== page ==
By Jerry Heaton
For the past 35 years, I have been involved in the valuation of commercial real estate. As a Department Head at the FDIC during the worst banking and savings and loan crisis (1985-1995), I reviewed thousands of appraisals on billions of dollars of commercial real estate which was foreclosed upon during the $80 billion banking crisis.
The valuation of real estate on properties foreclosed upon by banks is a useful reference to what we could see again in the near future, due to COVID-19. The primary tool used in commercial real estate is a cap rate. I have taught the fundamental concepts of cap rates to everyone from bank asset managers to fellow tax consultants over the course of my three-decade career as a professional Tax Consultant. So, you could say that I have a unique perspective on the basic underlying correlation of cap rates, risk and uncertainty.
That’s why I am sharing what I like to call Cap Rate 101 for laymen. Once the concept is understood, it’s easy to apply them to COVID-19 and its’ impact upon cap rates by using past experience as a basis. So, let’s get started.
Cap Rate 101
What is a cap rate in laymen’s terms?
If an investment property costs $1 million dollars and it generates $75,000 of NOI (Net Operating Income) per year, then it has a 7.5% CAP rate. Traditionally, different CAP rates represent different levels of risk.
Low CAP rates imply a lower risk while higher CAP rates imply higher risk.
To simplify it even further, let’s consider this scenario. You inherit $1,000,000 and have to decide where to put it. The basic formula for valuing a property is Net Operating Income (NOI)/Cap Rate (risk) = Value.
If you simply put the $1,000,000 under your pillow, your risk is zero, but your return is also zero. It’s low risk but you also receive no return on your investment.
Now let’s say that you put that $1, 000,000 in your savings account. The return might be 1% of interest which would equal approximately $10,000 per year.
If you put that $1,000,000 in a CD (Certificate of Deposit), the return might be 2%. However, that comes with a small risk if you find yourself needing the money before the CD matures. But if you can wait until maturation, you stand to earn $20,000 profit off of your investment.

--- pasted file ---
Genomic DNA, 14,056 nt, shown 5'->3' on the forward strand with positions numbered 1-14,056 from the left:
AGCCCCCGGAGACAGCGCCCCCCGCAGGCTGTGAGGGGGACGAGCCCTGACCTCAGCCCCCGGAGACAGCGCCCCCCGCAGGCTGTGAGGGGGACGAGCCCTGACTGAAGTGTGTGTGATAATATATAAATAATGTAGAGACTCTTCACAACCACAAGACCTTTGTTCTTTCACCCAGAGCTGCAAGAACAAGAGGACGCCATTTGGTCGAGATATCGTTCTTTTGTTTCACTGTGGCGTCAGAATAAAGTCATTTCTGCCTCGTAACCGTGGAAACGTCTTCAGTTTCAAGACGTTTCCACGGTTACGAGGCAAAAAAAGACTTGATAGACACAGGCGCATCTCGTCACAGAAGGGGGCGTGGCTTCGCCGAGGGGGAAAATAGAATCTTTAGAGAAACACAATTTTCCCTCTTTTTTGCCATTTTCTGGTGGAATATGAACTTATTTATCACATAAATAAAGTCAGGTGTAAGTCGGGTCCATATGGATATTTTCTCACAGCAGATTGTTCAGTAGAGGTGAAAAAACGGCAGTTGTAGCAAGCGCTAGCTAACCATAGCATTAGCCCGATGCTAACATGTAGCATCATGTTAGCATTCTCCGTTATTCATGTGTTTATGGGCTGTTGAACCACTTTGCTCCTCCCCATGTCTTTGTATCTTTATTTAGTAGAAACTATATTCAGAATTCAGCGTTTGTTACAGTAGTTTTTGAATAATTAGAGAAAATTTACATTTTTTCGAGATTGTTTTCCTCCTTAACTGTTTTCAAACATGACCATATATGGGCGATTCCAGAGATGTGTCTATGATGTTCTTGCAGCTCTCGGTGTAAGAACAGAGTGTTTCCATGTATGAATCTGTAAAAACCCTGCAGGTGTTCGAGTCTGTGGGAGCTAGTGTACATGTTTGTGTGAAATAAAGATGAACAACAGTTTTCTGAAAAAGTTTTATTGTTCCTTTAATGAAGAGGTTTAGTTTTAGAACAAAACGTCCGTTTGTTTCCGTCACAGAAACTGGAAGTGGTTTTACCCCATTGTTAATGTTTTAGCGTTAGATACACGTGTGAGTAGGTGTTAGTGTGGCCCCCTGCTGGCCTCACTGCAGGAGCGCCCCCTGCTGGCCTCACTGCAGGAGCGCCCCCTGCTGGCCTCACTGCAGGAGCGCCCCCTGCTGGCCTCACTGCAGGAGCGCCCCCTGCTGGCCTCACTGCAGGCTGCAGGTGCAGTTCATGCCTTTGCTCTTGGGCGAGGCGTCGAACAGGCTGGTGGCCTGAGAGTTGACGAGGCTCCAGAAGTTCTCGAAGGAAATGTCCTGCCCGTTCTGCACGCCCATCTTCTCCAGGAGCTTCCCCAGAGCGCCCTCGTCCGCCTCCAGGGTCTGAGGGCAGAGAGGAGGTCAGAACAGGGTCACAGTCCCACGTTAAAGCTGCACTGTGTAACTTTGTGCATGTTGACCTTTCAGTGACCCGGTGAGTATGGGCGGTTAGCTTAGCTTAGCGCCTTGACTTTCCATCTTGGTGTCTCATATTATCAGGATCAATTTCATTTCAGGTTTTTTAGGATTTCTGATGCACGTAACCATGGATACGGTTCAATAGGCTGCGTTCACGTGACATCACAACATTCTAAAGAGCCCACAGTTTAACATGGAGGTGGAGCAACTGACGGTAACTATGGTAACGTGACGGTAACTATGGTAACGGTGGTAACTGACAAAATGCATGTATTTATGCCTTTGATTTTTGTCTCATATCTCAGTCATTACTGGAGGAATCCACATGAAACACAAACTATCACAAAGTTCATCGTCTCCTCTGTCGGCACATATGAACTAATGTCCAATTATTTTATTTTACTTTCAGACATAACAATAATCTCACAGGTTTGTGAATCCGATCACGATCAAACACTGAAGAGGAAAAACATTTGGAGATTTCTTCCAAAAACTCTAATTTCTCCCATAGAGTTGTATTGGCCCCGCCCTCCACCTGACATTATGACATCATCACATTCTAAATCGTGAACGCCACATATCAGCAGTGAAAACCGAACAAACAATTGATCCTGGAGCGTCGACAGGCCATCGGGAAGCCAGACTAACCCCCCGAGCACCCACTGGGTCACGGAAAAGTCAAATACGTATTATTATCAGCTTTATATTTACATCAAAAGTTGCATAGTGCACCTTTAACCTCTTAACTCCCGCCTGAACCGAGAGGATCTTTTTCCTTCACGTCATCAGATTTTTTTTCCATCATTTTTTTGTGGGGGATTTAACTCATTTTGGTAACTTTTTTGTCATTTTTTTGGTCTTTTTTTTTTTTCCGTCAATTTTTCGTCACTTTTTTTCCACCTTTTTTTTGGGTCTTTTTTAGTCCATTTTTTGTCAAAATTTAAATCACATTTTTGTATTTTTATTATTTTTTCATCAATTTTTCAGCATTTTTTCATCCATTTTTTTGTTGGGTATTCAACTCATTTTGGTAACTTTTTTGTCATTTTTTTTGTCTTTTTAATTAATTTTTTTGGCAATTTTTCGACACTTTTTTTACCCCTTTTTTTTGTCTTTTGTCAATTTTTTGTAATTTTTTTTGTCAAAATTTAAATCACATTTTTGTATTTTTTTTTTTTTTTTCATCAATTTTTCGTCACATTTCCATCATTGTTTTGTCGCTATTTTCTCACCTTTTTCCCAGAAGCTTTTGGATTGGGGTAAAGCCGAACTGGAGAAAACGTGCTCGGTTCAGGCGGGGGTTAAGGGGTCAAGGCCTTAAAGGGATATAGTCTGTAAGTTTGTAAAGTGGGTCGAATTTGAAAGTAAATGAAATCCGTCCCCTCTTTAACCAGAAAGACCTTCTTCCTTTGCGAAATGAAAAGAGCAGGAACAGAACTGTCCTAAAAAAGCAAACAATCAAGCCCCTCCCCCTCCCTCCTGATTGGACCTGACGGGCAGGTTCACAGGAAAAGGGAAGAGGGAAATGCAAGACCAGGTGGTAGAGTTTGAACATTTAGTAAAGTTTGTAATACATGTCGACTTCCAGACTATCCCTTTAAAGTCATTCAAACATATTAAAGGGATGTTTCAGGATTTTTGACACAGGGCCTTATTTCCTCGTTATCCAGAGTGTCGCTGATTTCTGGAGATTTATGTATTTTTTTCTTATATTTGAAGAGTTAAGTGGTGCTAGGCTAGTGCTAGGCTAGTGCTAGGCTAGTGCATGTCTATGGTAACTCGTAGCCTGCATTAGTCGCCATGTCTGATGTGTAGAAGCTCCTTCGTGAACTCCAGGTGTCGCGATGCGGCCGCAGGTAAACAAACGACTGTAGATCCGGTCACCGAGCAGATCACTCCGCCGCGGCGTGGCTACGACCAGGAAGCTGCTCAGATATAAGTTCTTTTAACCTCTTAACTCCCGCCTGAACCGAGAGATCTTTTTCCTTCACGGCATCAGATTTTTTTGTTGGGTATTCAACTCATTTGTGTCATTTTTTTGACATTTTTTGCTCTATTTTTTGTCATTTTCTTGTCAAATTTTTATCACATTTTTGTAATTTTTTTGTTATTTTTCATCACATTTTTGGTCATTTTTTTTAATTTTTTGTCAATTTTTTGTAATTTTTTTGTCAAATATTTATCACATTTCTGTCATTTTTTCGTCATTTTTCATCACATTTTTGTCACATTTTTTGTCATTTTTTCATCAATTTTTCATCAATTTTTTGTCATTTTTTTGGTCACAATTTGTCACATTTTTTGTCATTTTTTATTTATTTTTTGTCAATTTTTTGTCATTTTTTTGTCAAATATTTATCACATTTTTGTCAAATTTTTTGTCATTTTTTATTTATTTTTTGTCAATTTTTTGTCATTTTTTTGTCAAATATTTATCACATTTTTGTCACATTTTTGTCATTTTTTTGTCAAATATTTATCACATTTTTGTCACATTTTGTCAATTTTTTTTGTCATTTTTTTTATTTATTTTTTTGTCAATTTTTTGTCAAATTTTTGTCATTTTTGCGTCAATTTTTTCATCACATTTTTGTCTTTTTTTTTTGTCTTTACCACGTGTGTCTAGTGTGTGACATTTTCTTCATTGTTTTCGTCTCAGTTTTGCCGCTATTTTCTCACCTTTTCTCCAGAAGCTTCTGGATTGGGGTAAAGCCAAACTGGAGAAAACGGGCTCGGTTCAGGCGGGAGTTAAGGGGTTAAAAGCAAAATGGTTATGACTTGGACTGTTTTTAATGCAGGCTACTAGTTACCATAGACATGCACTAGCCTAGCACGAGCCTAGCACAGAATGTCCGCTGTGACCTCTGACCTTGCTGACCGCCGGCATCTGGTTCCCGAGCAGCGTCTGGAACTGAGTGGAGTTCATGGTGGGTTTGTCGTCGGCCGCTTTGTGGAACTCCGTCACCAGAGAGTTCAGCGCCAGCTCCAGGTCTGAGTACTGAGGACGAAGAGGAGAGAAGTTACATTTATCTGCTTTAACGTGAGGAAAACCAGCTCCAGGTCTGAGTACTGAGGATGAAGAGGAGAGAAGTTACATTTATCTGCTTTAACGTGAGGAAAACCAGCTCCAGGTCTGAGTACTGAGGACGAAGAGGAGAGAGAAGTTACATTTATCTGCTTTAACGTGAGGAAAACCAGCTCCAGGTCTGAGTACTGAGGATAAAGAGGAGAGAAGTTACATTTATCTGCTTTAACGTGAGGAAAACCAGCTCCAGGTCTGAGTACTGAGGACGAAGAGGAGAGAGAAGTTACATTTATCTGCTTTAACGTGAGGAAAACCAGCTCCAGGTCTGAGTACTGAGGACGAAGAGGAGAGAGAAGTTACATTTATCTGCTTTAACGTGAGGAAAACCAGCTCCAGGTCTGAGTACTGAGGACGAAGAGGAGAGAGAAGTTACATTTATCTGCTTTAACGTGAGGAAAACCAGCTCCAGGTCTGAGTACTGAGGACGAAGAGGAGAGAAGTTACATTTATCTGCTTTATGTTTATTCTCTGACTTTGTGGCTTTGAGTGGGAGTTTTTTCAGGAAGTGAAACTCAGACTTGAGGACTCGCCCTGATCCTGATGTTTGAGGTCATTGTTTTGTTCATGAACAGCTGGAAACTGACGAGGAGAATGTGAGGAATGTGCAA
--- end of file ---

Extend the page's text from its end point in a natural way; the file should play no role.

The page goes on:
But what if you used that $1,000,000 to invest in commercial real estate? There are certainly plenty of options and each one has different risk and returns. These are some examples from before the onset of the COVID-19 virus.
Investing in newly built, high-occupancy multifamily properties (apartments) has usually been seen as a solid lower risk investment by many investors. Before the appearance of COVID-19, investors may have purchased an apartment property for $1,000,000 and could have expected a return of $50,000 per year, which would be equal to a 5% cap rate.
The basis of this investment is that there is lower risk with high probability of the apartment occupancy remaining stable, rents steadily escalating. Therefore, your money is generating more than it would sitting under that pillow or in a CD.
But how has COVID-19 changed this equation?
If the economy shuts down, stocks drop 30%, unemployment climbs to 20%, wages drop, retail stores shut down and restaurants close, who are the most likely impacted? People who live in apartments are the most likely to be impacted by those aforementioned events.
If that is the case, what is the likelihood of occupancy staying at 98% and rents climbing 5% every year for the foreseeable future? Has the risk related to buying an apartment complex increased?